25 May 2020

The Federal Court has again ruled invalid the widespread practice of hiring permanent staff in stable work patterns, but labelling them a ‘casual’ to avoid paid sick leave and holiday obligations. The legal principle — substance over form — is simple: If an employer and employee have a mutual expectation of an ongoing, regular pattern of work, it is not casual employment, regardless of any false label the HR department stamps on it. Business lobbyists are apoplectic because their members have exploited this ‘sham casual’ scam for decades, but now the $8 billion back pay bill is catching up with them. Needless to say, the Morrison Government is already considering passing legislation to retrospectively legalise this wage theft. (Despite the shrieking of the usual suspects, none of this is really new. The Federal Court made a very similar decision about the same company in 2018, and at the time, the big business lawyers at Corrs Chambers Westgarth noted, “To the extent that the Court’s decision … confirms the common law approach to defining casual employment, it is unremarkable. However, what it does highlight is the need for employers to review the substance of their employment relationships, and how their casual employees are engaged in practice.” All that has changed is employees are starting to challenge the scam in court.)

Marilynne Robinson asks What Kind of Country Do We Want? “Much American unhappiness has arisen from the cordoning-off of low-income workers from the reasonable hope that they and their children will be fairly compensated for their work, their contribution to the vast wealth that is rather inexactly associated with this country, as if everyone had a share in it. Their earnings should be sufficient to allow them to be adequate providers and to shape some part of their lives around their interests. Yet workers’ real wages have fallen for decades in America. This is rationalized by the notion that their wages are a burden on the economy… All the talk of national wealth, which is presented as the meaning and vindication of America, has been simultaneous with a coercive atmosphere of scarcity. America is the most powerful economy in history and at the same time so threatened by global competition that it must dismantle its own institutions… We are the richest country in history, therefore richer than the generations that built it, but we cannot bring ourselves even to make repairs. Our thrift will be very costly over time. The notion or pretense that austerity is the refusal to burden our children with our debts is foolish at best. But it is persuasive to those who are injured by it as surely as to those who look at a pothole and see a tax cut.”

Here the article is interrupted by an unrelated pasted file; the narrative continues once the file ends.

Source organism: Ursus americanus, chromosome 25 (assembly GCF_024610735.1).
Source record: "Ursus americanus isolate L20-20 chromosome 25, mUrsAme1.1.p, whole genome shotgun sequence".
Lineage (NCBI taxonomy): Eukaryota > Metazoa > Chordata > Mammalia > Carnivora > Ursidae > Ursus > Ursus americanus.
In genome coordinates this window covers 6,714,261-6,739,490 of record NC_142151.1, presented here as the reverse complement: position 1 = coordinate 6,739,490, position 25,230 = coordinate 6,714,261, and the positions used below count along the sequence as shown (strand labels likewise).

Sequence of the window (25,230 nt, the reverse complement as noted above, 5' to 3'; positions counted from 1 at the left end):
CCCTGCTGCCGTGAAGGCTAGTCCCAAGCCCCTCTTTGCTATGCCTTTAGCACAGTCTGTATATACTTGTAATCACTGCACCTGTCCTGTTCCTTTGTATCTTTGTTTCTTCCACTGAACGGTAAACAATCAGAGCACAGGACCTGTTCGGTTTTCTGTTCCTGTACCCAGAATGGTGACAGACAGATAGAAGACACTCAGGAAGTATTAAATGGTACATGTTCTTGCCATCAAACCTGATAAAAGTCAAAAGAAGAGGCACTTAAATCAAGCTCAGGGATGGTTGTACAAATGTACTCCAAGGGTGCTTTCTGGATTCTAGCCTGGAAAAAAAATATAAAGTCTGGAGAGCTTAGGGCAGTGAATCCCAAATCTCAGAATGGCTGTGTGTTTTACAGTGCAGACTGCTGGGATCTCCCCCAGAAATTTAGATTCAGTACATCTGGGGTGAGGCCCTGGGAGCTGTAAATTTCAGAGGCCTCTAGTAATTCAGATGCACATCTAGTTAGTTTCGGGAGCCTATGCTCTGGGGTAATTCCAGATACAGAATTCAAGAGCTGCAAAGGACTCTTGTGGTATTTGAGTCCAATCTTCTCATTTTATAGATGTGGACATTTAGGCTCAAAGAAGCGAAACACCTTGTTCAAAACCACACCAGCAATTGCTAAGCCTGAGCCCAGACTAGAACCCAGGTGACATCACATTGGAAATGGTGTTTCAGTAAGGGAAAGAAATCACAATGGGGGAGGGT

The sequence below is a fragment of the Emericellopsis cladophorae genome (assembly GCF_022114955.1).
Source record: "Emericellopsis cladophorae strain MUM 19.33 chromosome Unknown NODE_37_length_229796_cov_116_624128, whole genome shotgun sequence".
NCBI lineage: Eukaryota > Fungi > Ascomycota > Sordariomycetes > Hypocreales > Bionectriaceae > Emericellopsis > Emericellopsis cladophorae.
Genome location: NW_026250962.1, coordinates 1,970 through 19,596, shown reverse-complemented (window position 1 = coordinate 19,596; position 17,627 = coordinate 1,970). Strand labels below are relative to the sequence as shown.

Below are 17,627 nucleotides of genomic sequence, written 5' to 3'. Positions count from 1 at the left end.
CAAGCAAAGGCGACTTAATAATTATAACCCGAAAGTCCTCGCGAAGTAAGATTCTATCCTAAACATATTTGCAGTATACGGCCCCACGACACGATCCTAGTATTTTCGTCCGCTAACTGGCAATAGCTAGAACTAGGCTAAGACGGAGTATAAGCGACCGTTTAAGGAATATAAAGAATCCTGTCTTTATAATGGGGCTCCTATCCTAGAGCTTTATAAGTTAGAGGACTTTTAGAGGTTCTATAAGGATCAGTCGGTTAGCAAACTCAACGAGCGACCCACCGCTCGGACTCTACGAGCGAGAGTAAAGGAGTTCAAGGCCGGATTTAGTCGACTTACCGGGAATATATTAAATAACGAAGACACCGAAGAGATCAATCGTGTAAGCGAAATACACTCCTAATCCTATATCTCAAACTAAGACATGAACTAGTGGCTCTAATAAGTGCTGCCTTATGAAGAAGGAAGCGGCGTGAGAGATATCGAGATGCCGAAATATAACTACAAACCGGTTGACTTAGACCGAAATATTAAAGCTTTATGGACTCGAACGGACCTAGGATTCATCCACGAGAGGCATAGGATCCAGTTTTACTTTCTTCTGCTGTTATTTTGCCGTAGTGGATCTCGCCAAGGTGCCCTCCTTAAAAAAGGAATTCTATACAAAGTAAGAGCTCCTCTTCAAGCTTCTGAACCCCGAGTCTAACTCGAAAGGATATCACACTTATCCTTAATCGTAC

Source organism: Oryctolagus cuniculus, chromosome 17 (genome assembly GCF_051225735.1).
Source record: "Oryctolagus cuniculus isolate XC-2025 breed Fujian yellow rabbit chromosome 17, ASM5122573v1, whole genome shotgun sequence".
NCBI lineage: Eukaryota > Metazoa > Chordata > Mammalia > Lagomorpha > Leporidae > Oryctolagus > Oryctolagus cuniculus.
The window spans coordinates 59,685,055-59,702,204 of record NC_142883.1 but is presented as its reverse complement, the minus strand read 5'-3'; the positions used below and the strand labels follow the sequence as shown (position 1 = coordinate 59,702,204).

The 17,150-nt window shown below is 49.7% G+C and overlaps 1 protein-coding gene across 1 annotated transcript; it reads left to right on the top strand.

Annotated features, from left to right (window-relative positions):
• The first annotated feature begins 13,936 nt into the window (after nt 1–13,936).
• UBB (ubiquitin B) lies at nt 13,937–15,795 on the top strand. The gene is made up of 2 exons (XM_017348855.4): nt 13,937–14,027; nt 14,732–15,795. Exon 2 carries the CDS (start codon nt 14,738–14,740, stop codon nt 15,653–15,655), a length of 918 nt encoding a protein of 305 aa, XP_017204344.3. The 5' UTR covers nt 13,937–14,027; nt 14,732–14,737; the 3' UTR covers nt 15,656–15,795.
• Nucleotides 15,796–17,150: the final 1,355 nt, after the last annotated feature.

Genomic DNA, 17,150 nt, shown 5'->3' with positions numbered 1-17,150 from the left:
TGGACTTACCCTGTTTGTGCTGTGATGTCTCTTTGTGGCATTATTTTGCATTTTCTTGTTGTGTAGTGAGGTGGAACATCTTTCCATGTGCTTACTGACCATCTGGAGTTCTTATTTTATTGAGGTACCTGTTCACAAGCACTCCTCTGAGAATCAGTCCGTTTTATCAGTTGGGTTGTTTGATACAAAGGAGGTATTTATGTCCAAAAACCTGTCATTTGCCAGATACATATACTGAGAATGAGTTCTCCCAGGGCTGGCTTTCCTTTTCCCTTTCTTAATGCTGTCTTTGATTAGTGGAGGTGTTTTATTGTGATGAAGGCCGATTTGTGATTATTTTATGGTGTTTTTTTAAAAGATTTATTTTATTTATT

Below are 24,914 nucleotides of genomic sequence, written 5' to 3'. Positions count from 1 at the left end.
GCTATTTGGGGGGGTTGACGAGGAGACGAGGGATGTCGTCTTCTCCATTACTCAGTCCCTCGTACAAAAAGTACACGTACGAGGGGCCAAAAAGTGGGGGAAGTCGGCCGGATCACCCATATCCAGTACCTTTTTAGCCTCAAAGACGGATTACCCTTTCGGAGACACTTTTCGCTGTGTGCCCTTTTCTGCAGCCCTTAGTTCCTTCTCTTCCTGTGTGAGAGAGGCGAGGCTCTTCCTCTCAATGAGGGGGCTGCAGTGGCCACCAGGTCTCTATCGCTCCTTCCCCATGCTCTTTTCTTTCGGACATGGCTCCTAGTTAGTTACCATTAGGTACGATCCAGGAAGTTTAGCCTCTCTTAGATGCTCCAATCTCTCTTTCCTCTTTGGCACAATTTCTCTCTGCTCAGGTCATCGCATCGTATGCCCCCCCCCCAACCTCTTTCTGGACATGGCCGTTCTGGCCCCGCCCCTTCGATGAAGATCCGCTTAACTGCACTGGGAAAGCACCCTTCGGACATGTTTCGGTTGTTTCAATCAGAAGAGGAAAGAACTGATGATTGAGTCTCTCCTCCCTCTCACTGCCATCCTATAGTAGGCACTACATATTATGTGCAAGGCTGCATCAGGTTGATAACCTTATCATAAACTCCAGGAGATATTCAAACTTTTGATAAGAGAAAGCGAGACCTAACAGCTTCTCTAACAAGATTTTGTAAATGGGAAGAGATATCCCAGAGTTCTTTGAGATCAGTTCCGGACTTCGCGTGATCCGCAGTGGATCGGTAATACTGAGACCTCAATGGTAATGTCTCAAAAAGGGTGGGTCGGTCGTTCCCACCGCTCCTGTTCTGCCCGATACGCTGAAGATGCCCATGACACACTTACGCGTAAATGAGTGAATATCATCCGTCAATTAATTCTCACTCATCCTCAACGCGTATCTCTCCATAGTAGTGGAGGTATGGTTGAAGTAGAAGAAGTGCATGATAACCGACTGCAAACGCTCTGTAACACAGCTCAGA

19 May 2020

SAlt and VicSocialists member Daniel Lopez gives a fair assessment of their prospects: “[I]n the twelve months following the 2019 federal election, the party’s two main constituent groups — Socialist Alliance and Socialist Alternative — retreated into their usual routines. Lacking an alternative leadership and structures such as branches, a staff, offices, etc., VS lapsed into unofficial hiatus. In recent months, following a debate initiated by a number of independent VS members, this situation has begun to transform. Recent party meetings have decided to initiate a membership drive, create committees to facilitate activism, increase the rate of dues, upgrade internal and external communications and to host events on a regular basis. If these spaces are utilised by VS’s members — especially those who do not belong to another group — the party may be rejuvenated. It may even flourish. … Sadly, the Socialist Alliance took this debate as its cue to depart the coalition. It would be naïve, however, to assume that this will leave VS out for the count, especially given its considerable independent membership and the undeniable tenacity of its remaining constituent group, Socialist Alternative. Nevertheless, long-term success will require electoral wins — which may be more difficult given party’s relative lack of implantation in local communities and the phased introduction of single-councillor wards.”